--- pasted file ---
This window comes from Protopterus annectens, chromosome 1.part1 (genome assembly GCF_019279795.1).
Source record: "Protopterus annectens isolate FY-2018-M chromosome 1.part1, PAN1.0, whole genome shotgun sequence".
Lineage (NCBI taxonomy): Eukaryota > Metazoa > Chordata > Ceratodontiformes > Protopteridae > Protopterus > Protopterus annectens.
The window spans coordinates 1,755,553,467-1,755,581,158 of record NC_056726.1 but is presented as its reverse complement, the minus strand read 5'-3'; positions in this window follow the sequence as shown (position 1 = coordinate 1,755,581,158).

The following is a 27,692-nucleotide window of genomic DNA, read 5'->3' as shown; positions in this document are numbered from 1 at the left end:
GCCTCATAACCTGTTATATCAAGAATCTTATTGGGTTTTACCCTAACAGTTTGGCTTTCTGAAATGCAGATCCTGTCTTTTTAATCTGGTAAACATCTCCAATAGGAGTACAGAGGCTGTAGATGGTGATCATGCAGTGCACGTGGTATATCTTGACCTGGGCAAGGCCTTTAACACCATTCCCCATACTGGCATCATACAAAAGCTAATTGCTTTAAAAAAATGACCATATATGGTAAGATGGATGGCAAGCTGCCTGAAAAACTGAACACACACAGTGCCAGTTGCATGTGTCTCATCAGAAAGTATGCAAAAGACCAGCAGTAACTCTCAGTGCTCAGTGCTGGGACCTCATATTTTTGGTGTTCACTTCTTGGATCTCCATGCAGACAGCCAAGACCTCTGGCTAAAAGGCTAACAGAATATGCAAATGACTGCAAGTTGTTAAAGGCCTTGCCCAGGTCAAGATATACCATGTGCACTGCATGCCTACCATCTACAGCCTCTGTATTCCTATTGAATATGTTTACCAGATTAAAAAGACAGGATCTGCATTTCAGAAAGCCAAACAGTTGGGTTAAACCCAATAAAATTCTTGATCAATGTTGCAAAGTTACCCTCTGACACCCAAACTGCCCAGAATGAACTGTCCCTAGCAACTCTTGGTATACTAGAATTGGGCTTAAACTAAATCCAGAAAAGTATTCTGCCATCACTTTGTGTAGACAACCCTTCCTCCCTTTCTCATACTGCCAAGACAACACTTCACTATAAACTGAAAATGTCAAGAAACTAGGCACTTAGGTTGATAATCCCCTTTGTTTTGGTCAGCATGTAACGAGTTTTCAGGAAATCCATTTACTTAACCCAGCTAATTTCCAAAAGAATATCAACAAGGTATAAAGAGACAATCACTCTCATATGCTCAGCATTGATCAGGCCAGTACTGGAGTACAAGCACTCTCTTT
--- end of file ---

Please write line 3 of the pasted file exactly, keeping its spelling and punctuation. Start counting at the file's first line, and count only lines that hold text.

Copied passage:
Lineage (NCBI taxonomy): Eukaryota > Metazoa > Chordata > Ceratodontiformes > Protopteridae > Protopterus > Protopterus annectens.